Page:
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How malaria surveillance is maintaining low transmission rates in Angola

There is a serious risk of low malaria transmission in southern Angola reverting back to previous high rates if progress made in case management and surveillance is not maintained. A reduction in activities also puts malaria elimination efforts in neighbouring countries at risk.

MENTOR began supporting National Malaria Control Programme (NMCP) and local governments in two provinces to improve the quality and coverage of data and accelerate efforts to reduce transmission, after malaria cases started to decline significantly in this region two years ago.

With case transmission declining, improved data quality and reporting rates stable, the transition to active surveillance became essential to the elimination ambitions for the region, particularly in areas bordering countries like Namibia.

Malaria surveillance is core to improve regional progress towards malaria elimination. Active surveillance, including case line listing, was initiated in border municipalities targeting health facilities that had an average of fewer than five cases per month over the past three years and maintained a consistent reporting rate.

The improvements were evident when looking to DHIS2 reporting rates. Since the start of the implementation of malaria surveillance activities in 2018, the supported municipalities increased substantially their reporting rates. Six out of seven municipalities have achieved more than 90% of reporting rates when in 2020 only one municipality achieved this target (and the remaining six had rates ranging from 0 to 64,6%)

At the same time, the team collaborated with Saudigitus to create a case-based tracker within DHIS2, that is being gradually integrated into the Angola National Information system (SIS Angola) and will enhance data quality.

Earlier in September, a training session and pilot programme involving technicians from 42 health facilities and corresponding municipal and provincial teams took place in Cunene and Cuando Cubango Provinces. Representatives from Studies, Planning and Statistics Office (GEPE) of MoH and NMCP led the training, equipping health facilities with the necessary resources for case listing, classification, investigation, and initiating reactive case detection and foci investigation.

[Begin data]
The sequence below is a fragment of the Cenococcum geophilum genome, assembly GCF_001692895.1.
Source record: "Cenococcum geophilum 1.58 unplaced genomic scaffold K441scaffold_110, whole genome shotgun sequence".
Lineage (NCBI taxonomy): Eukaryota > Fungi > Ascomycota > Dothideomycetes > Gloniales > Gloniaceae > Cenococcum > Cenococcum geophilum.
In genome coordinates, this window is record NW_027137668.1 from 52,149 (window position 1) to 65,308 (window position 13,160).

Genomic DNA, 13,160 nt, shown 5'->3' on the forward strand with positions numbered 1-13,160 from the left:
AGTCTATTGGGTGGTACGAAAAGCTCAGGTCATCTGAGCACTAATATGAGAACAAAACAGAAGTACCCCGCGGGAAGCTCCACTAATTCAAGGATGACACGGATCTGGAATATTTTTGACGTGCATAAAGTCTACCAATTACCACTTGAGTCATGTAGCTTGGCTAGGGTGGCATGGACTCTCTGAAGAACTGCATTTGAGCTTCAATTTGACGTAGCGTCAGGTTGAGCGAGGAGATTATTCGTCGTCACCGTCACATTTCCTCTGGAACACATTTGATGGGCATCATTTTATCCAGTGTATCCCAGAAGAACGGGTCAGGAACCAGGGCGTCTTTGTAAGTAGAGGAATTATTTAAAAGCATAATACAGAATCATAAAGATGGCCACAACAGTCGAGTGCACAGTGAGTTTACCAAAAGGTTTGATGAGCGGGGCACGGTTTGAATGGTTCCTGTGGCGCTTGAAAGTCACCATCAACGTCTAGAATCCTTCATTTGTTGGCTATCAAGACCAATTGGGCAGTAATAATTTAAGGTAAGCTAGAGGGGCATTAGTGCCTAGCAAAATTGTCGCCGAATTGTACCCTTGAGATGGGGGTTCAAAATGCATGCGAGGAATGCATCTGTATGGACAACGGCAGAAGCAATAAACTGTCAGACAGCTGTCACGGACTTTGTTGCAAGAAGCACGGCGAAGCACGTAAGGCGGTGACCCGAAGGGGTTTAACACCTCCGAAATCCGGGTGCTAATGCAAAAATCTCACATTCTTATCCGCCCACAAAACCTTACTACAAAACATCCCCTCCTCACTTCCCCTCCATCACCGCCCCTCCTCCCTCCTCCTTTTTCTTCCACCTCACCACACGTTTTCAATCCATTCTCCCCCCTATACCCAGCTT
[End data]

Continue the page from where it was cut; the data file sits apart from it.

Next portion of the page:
“The fight against malaria in the south with focus in elimination activities is important to facilitate regional progress towards disease elimination. The MENTOR Initiative has been working with us, MoH and NMCP to provide support to vector control, entomology, case management and data interventions with clear improvements throughout the past two years. Going forward with this approach in our region, we are committed to work sustainability so that in the future we can say this initiative worked.” – André José Domingos, Malaria Provincial Focal Point.

This work is funded through a regional grant managed by the E8 and funded by the Global Fund. As it enters its last year, project activities are being handed to local government staff despite the funding challenges to ensure wide implementation across the region.

“MENTOR remains committed to relentless advocacy and collaboration with local and central governments and stakeholders to secure the essential resources required for key active surveillance initiatives.” – Teresa Nóbrega, Country Director, The MENTOR Initiative.